making a difference for dairy
Issues

Canadian Trade Policies
Food Waste
Geographical Indications
National Bioengineered Food Disclosure Standard
NCIMS - 2017 Conference Summary
North American Free Trade Agreement (NAFTA)
Nutrition Facts Label Changes
Trade Promotion Authority (TPA)
Worker Safety in the Dairy Industry

More issues...

                                                                                     
Be Heard

Regulatory RoundUp

Get Involved

Advocacy: Dairy Counts

Join the Discussion

Dairy Forum

Dairy Delivers: The Economic Impact of Dairy Products
Advocacy: Dairy Counts
FDA Milk Safety Memoranda
Buyers' Guide
Member Hotlines
Dairy Market Prices
Quick Links

                                                                                           
Dairy Facts 2016
 
 

Dietary Guidelines Advisory Committee Looks at Added Sugars, Sodium

Nov 13, 2014

The Dietary Guidelines Advisory Committee (DGAC) held its next-to-last public meeting to finalize positions for the 2015 Dietary Guidelines Advisory Committee report, which is slated for submission to the Secretaries of Health and Human Services and Agriculture by early 2015. Unlike the September public meeting, dairy was not a significant point of discussion, but the committee raised a number of issues that are important to dairy.

Although conversations are still ongoing within the group, this meeting did give more details about the committee’s positions and the contents of the final report. In keeping with their interest of identifying eating patterns that are associated with healthier nutrient intake and better health outcomes, the DGAC compared the foods included in a standard U.S. diet, the Mediterranean Diet and vegetarian diets. They noted that all three offer healthy eating patterns and include at least two servings of dairy per day.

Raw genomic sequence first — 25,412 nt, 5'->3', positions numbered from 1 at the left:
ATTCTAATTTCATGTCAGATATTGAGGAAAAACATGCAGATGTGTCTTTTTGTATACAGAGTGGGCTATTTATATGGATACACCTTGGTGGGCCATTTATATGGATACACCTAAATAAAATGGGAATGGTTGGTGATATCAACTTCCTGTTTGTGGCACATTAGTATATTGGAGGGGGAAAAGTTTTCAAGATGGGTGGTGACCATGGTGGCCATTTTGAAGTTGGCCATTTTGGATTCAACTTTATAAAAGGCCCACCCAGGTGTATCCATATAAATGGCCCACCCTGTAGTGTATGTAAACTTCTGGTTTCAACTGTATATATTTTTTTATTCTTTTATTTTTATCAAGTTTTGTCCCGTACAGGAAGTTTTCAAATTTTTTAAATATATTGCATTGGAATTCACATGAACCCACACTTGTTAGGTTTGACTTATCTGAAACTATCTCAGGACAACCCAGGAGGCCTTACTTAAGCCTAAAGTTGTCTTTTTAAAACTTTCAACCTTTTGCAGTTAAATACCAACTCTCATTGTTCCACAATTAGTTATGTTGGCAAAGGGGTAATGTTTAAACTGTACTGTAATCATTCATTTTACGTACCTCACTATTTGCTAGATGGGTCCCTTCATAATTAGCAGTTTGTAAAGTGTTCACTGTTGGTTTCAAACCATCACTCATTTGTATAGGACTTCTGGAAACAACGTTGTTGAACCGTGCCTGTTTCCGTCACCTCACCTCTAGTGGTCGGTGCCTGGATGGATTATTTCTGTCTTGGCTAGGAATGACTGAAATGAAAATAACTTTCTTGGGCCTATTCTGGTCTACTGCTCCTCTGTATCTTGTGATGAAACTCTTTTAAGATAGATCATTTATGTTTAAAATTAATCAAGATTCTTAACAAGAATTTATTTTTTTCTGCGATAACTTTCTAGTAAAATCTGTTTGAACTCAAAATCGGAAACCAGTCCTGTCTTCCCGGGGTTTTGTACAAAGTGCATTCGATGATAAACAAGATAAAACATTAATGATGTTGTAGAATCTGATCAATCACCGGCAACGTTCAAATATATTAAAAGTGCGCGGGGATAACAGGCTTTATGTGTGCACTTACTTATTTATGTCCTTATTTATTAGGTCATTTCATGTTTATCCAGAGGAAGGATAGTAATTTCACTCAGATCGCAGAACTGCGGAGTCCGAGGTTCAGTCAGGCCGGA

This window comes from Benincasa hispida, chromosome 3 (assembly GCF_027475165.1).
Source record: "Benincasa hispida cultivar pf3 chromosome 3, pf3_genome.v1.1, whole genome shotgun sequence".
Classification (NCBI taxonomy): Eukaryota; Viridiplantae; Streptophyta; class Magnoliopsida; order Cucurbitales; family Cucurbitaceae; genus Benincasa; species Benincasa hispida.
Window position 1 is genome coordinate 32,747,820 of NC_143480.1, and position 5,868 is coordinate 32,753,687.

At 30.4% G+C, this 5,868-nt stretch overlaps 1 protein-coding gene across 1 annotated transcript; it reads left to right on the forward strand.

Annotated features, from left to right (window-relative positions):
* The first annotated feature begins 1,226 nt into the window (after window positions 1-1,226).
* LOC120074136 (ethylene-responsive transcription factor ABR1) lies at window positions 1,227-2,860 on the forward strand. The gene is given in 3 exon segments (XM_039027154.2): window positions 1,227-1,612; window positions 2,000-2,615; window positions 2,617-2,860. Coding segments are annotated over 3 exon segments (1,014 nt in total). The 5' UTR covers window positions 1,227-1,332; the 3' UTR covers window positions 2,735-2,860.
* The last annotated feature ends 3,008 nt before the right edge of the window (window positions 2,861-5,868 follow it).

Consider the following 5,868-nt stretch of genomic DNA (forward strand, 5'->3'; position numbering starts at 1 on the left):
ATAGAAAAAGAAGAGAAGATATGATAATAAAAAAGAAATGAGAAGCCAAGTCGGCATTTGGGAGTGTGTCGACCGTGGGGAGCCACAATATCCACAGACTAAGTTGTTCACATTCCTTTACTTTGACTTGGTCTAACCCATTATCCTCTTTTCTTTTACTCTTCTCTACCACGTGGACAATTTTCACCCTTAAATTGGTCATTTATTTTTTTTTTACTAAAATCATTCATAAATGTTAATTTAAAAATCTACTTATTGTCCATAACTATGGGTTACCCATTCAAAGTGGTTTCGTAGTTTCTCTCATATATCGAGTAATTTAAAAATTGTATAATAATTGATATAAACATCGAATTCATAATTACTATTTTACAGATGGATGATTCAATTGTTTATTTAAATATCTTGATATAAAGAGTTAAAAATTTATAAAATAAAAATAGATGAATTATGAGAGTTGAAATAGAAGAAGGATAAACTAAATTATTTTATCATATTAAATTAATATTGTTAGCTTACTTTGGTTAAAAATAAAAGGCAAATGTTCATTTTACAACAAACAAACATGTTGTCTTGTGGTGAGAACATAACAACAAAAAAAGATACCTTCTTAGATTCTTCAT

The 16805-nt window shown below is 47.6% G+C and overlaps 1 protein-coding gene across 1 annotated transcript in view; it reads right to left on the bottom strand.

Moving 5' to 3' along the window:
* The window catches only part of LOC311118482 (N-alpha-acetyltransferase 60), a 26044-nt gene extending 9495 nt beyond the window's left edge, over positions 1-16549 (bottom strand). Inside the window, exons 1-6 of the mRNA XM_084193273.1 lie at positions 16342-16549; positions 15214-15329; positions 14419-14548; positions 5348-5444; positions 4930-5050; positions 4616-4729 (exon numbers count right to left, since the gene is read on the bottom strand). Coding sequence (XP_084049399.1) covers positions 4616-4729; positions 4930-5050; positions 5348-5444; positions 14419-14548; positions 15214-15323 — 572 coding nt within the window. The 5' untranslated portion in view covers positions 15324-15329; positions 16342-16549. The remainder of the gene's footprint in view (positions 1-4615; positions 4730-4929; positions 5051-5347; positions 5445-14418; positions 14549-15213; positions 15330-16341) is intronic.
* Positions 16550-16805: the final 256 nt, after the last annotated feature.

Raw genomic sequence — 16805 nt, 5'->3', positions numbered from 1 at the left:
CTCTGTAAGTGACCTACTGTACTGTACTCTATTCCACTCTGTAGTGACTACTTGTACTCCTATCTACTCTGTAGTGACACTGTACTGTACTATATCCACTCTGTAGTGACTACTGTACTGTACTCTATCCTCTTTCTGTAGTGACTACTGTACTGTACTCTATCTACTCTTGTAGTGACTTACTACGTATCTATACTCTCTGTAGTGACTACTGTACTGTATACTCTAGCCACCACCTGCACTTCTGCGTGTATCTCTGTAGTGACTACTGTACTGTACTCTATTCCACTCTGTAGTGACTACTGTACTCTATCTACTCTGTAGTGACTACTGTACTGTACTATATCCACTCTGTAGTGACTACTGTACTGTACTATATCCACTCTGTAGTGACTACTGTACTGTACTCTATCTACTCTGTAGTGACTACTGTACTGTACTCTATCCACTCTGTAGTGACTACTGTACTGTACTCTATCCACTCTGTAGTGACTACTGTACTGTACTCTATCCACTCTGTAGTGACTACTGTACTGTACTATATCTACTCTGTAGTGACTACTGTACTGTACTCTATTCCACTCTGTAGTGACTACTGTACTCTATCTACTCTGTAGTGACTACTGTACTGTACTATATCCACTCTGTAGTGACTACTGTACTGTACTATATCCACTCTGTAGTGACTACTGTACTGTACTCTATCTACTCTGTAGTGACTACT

Added Sugars and Nutrition Facts Panel

The committee also discussed a recommended limit of added sugars intake of 10 percent of calories. They plan to recommend including the added sugars content of foods and beverages in the Nutrition Facts panel of packaged foods. The label should include grams and teaspoons of added sugar, as well as the percent Daily Value amount, according to committee members.

They also said sodium should be limited, but they saw no reason to set a recommended limit less than 2300 mg per day. However, in order to help Americans lower their sodium intake, they do plan to recommend policy and industry approaches to lowering sodium in the food supply, including re-evaluating the GRAS status of salt and encouraging the food industry to continue reformulation efforts to lower sodium content of foods.

The DGAC plans to hold its final meeting on December 15.

For more information, contact Michelle Albee Matto, IDFA’s nutrition and labeling consultant, at amfoodnutrition@gmail.com.

 
Dairy Delivers